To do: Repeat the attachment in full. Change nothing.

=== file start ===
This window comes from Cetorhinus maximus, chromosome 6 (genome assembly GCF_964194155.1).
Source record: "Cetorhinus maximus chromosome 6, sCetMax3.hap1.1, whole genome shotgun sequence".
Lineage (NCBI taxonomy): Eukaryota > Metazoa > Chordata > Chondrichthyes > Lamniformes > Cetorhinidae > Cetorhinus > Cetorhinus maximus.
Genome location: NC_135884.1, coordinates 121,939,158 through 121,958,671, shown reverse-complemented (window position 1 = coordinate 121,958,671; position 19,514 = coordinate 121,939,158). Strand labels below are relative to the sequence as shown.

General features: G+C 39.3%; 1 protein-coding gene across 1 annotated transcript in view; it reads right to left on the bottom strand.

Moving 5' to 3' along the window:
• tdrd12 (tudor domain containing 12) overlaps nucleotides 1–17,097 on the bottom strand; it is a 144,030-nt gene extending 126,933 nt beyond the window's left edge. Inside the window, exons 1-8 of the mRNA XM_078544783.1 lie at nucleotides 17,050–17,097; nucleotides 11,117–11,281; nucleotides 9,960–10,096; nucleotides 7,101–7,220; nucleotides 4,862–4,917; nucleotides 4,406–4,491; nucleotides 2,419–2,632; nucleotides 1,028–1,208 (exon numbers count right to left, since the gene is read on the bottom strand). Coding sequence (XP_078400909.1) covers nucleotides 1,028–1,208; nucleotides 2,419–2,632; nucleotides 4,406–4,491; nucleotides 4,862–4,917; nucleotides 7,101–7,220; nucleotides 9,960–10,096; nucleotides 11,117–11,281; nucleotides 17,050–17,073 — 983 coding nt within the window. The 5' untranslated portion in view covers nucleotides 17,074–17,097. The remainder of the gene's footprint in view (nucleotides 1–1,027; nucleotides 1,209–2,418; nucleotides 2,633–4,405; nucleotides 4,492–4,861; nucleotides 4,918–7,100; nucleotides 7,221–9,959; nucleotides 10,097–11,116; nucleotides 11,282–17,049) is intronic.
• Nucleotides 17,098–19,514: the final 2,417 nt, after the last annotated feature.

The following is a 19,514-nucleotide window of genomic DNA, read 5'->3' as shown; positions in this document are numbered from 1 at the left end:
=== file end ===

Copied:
This window comes from Cetorhinus maximus, chromosome 6 (genome assembly GCF_964194155.1).
Source record: "Cetorhinus maximus chromosome 6, sCetMax3.hap1.1, whole genome shotgun sequence".
Lineage (NCBI taxonomy): Eukaryota > Metazoa > Chordata > Chondrichthyes > Lamniformes > Cetorhinidae > Cetorhinus > Cetorhinus maximus.
Genome location: NC_135884.1, coordinates 121,939,158 through 121,958,671, shown reverse-complemented (window position 1 = coordinate 121,958,671; position 19,514 = coordinate 121,939,158). Strand labels below are relative to the sequence as shown.

General features: G+C 39.3%; 1 protein-coding gene across 1 annotated transcript in view; it reads right to left on the bottom strand.

Moving 5' to 3' along the window:
• tdrd12 (tudor domain containing 12) overlaps nucleotides 1–17,097 on the bottom strand; it is a 144,030-nt gene extending 126,933 nt beyond the window's left edge. Inside the window, exons 1-8 of the mRNA XM_078544783.1 lie at nucleotides 17,050–17,097; nucleotides 11,117–11,281; nucleotides 9,960–10,096; nucleotides 7,101–7,220; nucleotides 4,862–4,917; nucleotides 4,406–4,491; nucleotides 2,419–2,632; nucleotides 1,028–1,208 (exon numbers count right to left, since the gene is read on the bottom strand). Coding sequence (XP_078400909.1) covers nucleotides 1,028–1,208; nucleotides 2,419–2,632; nucleotides 4,406–4,491; nucleotides 4,862–4,917; nucleotides 7,101–7,220; nucleotides 9,960–10,096; nucleotides 11,117–11,281; nucleotides 17,050–17,073 — 983 coding nt within the window. The 5' untranslated portion in view covers nucleotides 17,074–17,097. The remainder of the gene's footprint in view (nucleotides 1–1,027; nucleotides 1,209–2,418; nucleotides 2,633–4,405; nucleotides 4,492–4,861; nucleotides 4,918–7,100; nucleotides 7,221–9,959; nucleotides 10,097–11,116; nucleotides 11,282–17,049) is intronic.
• Nucleotides 17,098–19,514: the final 2,417 nt, after the last annotated feature.

The following is a 19,514-nucleotide window of genomic DNA, read 5'->3' as shown; positions in this document are numbered from 1 at the left end: